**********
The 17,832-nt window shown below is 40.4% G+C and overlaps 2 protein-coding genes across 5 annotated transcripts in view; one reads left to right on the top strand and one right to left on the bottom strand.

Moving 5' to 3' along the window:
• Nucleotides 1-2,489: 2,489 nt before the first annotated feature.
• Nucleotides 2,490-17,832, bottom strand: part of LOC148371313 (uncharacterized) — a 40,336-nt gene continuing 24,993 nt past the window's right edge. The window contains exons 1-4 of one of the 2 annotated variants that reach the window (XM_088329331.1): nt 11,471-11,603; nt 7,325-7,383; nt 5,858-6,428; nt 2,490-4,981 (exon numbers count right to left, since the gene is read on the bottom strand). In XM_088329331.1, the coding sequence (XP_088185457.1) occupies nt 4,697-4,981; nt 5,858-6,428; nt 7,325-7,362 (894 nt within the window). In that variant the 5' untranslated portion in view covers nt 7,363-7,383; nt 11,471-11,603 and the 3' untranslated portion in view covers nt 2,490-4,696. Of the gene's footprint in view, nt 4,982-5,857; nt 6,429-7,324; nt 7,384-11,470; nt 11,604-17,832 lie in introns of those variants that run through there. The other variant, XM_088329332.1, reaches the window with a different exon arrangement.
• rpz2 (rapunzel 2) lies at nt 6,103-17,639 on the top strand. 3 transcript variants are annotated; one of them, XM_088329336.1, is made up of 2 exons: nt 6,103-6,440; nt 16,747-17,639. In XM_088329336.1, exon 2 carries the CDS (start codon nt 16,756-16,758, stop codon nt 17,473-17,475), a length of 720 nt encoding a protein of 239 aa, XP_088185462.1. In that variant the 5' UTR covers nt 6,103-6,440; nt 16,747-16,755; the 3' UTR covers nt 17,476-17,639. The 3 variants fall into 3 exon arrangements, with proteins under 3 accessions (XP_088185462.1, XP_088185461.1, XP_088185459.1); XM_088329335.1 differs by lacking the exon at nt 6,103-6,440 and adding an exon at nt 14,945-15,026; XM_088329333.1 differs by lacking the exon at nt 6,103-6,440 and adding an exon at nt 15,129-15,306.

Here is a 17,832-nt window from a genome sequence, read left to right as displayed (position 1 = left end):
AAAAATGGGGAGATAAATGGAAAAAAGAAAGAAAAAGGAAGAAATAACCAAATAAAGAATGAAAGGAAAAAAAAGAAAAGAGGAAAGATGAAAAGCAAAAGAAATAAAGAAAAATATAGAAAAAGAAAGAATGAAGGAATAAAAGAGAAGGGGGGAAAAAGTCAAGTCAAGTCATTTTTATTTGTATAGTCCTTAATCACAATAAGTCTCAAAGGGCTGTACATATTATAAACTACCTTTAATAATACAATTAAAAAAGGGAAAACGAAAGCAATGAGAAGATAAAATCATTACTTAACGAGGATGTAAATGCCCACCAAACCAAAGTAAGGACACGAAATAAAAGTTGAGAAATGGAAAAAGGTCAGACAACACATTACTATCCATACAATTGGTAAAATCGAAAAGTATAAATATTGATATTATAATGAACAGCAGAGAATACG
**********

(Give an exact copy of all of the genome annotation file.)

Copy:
The 17,832-nt window shown below is 40.4% G+C and overlaps 2 protein-coding genes across 5 annotated transcripts in view; one reads left to right on the top strand and one right to left on the bottom strand.

Moving 5' to 3' along the window:
• Nucleotides 1-2,489: 2,489 nt before the first annotated feature.
• Nucleotides 2,490-17,832, bottom strand: part of LOC148371313 (uncharacterized) — a 40,336-nt gene continuing 24,993 nt past the window's right edge. The window contains exons 1-4 of one of the 2 annotated variants that reach the window (XM_088329331.1): nt 11,471-11,603; nt 7,325-7,383; nt 5,858-6,428; nt 2,490-4,981 (exon numbers count right to left, since the gene is read on the bottom strand). In XM_088329331.1, the coding sequence (XP_088185457.1) occupies nt 4,697-4,981; nt 5,858-6,428; nt 7,325-7,362 (894 nt within the window). In that variant the 5' untranslated portion in view covers nt 7,363-7,383; nt 11,471-11,603 and the 3' untranslated portion in view covers nt 2,490-4,696. Of the gene's footprint in view, nt 4,982-5,857; nt 6,429-7,324; nt 7,384-11,470; nt 11,604-17,832 lie in introns of those variants that run through there. The other variant, XM_088329332.1, reaches the window with a different exon arrangement.
• rpz2 (rapunzel 2) lies at nt 6,103-17,639 on the top strand. 3 transcript variants are annotated; one of them, XM_088329336.1, is made up of 2 exons: nt 6,103-6,440; nt 16,747-17,639. In XM_088329336.1, exon 2 carries the CDS (start codon nt 16,756-16,758, stop codon nt 17,473-17,475), a length of 720 nt encoding a protein of 239 aa, XP_088185462.1. In that variant the 5' UTR covers nt 6,103-6,440; nt 16,747-16,755; the 3' UTR covers nt 17,476-17,639. The 3 variants fall into 3 exon arrangements, with proteins under 3 accessions (XP_088185462.1, XP_088185461.1, XP_088185459.1); XM_088329335.1 differs by lacking the exon at nt 6,103-6,440 and adding an exon at nt 14,945-15,026; XM_088329333.1 differs by lacking the exon at nt 6,103-6,440 and adding an exon at nt 15,129-15,306.

Here is a 17,832-nt window from a genome sequence, read left to right as displayed (position 1 = left end):
AAAAATGGGGAGATAAATGGAAAAAAGAAAGAAAAAGGAAGAAATAACCAAATAAAGAATGAAAGGAAAAAAAAGAAAAGAGGAAAGATGAAAAGCAAAAGAAATAAAGAAAAATATAGAAAAAGAAAGAATGAAGGAATAAAAGAGAAGGGGGGAAAAAGTCAAGTCAAGTCATTTTTATTTGTATAGTCCTTAATCACAATAAGTCTCAAAGGGCTGTACATATTATAAACTACCTTTAATAATACAATTAAAAAAGGGAAAACGAAAGCAATGAGAAGATAAAATCATTACTTAACGAGGATGTAAATGCCCACCAAACCAAAGTAAGGACACGAAATAAAAGTTGAGAAATGGAAAAAGGTCAGACAACACATTACTATCCATACAATTGGTAAAATCGAAAAGTATAAATATTGATATTATAATGAACAGCAGAGAATACG